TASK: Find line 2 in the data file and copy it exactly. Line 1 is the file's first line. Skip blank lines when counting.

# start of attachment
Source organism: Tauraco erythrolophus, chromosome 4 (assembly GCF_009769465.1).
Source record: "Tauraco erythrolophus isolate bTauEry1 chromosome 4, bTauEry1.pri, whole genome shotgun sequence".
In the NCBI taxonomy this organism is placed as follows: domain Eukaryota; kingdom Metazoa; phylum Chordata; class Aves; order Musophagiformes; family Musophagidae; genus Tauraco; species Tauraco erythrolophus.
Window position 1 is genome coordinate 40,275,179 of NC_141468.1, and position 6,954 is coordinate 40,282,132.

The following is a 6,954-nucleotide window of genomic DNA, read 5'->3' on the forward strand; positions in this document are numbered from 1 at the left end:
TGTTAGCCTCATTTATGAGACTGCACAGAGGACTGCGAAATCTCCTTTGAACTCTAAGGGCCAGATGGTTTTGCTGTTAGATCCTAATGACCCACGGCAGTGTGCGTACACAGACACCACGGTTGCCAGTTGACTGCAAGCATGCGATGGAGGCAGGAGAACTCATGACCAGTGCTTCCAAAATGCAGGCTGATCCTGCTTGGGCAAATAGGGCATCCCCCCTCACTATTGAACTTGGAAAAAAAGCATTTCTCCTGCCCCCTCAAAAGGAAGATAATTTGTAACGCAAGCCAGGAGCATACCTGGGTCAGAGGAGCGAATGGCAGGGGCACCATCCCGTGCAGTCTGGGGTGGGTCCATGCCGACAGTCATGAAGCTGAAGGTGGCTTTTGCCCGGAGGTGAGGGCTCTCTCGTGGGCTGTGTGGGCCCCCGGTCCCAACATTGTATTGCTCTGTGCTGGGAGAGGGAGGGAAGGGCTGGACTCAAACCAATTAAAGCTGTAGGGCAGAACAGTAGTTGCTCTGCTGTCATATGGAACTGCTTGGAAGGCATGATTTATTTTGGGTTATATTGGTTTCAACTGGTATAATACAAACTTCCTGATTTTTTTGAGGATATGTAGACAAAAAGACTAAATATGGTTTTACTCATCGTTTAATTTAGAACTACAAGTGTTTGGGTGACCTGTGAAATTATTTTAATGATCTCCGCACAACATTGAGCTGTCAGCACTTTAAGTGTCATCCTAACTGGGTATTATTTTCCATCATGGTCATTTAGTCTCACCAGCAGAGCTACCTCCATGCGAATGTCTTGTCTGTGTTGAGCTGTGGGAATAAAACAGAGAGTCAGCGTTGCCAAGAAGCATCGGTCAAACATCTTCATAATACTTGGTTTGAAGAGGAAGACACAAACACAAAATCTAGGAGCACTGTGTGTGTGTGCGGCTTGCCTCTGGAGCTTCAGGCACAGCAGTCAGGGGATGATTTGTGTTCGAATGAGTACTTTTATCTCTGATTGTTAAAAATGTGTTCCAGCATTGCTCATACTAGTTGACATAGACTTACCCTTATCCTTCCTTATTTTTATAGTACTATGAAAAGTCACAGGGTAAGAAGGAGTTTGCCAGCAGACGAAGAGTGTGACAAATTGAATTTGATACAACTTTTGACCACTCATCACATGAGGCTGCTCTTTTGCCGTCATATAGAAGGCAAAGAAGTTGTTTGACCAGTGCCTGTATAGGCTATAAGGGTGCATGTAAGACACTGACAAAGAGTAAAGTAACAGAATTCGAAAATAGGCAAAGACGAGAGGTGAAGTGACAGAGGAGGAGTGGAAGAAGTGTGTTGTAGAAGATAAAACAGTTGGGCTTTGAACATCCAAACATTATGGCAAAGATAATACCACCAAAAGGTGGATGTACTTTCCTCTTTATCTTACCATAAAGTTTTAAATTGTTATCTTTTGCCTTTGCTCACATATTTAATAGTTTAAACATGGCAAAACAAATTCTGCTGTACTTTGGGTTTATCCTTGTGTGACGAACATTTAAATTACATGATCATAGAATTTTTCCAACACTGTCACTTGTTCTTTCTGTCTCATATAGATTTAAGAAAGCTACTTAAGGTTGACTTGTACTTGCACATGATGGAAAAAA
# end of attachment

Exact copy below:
Source record: "Tauraco erythrolophus isolate bTauEry1 chromosome 4, bTauEry1.pri, whole genome shotgun sequence".